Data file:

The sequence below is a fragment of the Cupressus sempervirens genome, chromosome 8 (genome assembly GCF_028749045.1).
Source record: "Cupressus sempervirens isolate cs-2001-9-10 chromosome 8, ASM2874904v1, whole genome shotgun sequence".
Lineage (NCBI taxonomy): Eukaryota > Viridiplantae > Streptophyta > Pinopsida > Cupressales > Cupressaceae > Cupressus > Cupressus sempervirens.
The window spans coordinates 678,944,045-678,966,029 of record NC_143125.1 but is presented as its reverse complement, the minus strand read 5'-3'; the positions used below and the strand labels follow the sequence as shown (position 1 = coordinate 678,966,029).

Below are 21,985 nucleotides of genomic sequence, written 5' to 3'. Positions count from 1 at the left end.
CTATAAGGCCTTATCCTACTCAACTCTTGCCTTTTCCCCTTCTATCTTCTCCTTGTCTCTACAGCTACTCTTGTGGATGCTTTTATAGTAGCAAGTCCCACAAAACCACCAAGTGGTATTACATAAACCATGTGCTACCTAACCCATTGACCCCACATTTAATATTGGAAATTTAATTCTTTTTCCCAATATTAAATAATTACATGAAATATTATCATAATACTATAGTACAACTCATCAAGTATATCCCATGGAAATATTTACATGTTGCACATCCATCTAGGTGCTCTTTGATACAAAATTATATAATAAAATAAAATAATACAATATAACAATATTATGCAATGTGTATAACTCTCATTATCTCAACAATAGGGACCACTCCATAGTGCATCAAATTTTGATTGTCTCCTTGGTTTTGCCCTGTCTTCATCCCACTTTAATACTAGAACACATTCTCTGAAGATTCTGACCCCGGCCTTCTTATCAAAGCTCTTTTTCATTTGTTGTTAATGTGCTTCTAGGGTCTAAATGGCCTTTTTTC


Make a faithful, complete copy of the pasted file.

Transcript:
The sequence below is a fragment of the Cupressus sempervirens genome, chromosome 8 (genome assembly GCF_028749045.1).
Source record: "Cupressus sempervirens isolate cs-2001-9-10 chromosome 8, ASM2874904v1, whole genome shotgun sequence".
Lineage (NCBI taxonomy): Eukaryota > Viridiplantae > Streptophyta > Pinopsida > Cupressales > Cupressaceae > Cupressus > Cupressus sempervirens.
The window spans coordinates 678,944,045-678,966,029 of record NC_143125.1 but is presented as its reverse complement, the minus strand read 5'-3'; the positions used below and the strand labels follow the sequence as shown (position 1 = coordinate 678,966,029).

Below are 21,985 nucleotides of genomic sequence, written 5' to 3'. Positions count from 1 at the left end.
CTATAAGGCCTTATCCTACTCAACTCTTGCCTTTTCCCCTTCTATCTTCTCCTTGTCTCTACAGCTACTCTTGTGGATGCTTTTATAGTAGCAAGTCCCACAAAACCACCAAGTGGTATTACATAAACCATGTGCTACCTAACCCATTGACCCCACATTTAATATTGGAAATTTAATTCTTTTTCCCAATATTAAATAATTACATGAAATATTATCATAATACTATAGTACAACTCATCAAGTATATCCCATGGAAATATTTACATGTTGCACATCCATCTAGGTGCTCTTTGATACAAAATTATATAATAAAATAAAATAATACAATATAACAATATTATGCAATGTGTATAACTCTCATTATCTCAACAATAGGGACCACTCCATAGTGCATCAAATTTTGATTGTCTCCTTGGTTTTGCCCTGTCTTCATCCCACTTTAATACTAGAACACATTCTCTGAAGATTCTGACCCCGGCCTTCTTATCAAAGCTCTTTTTCATTTGTTGTTAATGTGCTTCTAGGGTCTAAATGGCCTTTTTTC